By THE NATION
Justice deputy permanent secretary and spokesman Thawatchai Thaikhiew said yesterday that following Chitpas’s initial application seeking financial help from the Justice Fund, the fund had requested that she submit her tax documents to prove she should be a priority.
The ministry’s fund managers had sent her a request form by mail, Thawatchai said, but it was not signed for and was returned to the fund.
Subsequently, fund managers chose not to scrap her request, Thawatchai added.
Chitpas was eligible to re-apply anytime, the spokesman said.
The Justice Fund was set up in 2006 and is open to anyone needing financial assistance in pursuit of a lawsuit but gives priority to low-income earners.
Chitpas is widely recognised as an heiress to a giant beverage corporation, and has changed her surname at her family’s request.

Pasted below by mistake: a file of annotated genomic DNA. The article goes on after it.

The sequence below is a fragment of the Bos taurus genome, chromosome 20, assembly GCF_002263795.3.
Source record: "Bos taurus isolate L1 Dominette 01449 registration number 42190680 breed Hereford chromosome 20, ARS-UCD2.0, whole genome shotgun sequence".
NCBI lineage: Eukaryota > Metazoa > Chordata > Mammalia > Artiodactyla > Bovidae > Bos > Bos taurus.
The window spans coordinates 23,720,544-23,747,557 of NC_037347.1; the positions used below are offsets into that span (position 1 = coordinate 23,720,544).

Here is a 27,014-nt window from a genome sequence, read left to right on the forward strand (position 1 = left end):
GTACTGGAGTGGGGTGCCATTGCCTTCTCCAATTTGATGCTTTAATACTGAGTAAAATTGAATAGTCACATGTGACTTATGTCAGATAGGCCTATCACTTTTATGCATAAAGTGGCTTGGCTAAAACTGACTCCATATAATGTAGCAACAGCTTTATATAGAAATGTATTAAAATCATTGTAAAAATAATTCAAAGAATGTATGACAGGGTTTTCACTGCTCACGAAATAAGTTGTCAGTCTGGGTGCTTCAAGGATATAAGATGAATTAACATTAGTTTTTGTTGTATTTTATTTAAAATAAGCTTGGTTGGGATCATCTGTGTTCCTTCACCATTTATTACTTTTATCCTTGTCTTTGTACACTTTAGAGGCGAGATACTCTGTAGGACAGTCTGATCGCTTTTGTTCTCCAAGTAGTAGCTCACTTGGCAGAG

It has been speculated that she had applied for financial assistance to stall for time in the criminal cases against her.
The charges stem from the 2013 to 2014 demonstrations aimed at toppling the Yingluck Shinawatra administration.
Chitpas was one of the key leaders in the now-defunct movement officially known as the People’s Democratic Reform Committee (PDRC).
She had postponed a meeting with public prosecutors, citing the pending application to the Justice Fund.
The fund reportedly sought financial documents from Chitpas several times and extended the time period for her to respond, but officials say that she never did.
Chitpas has also faced severe public censure after the news went public about her application to the fund.
She had a previous case regarding her social and financial status.
During the PDRC protest, Chitpas gave an interview to a foreign media outlet that was perceived as an insult to rural people. The incident has made her a prime target of criticism ever since.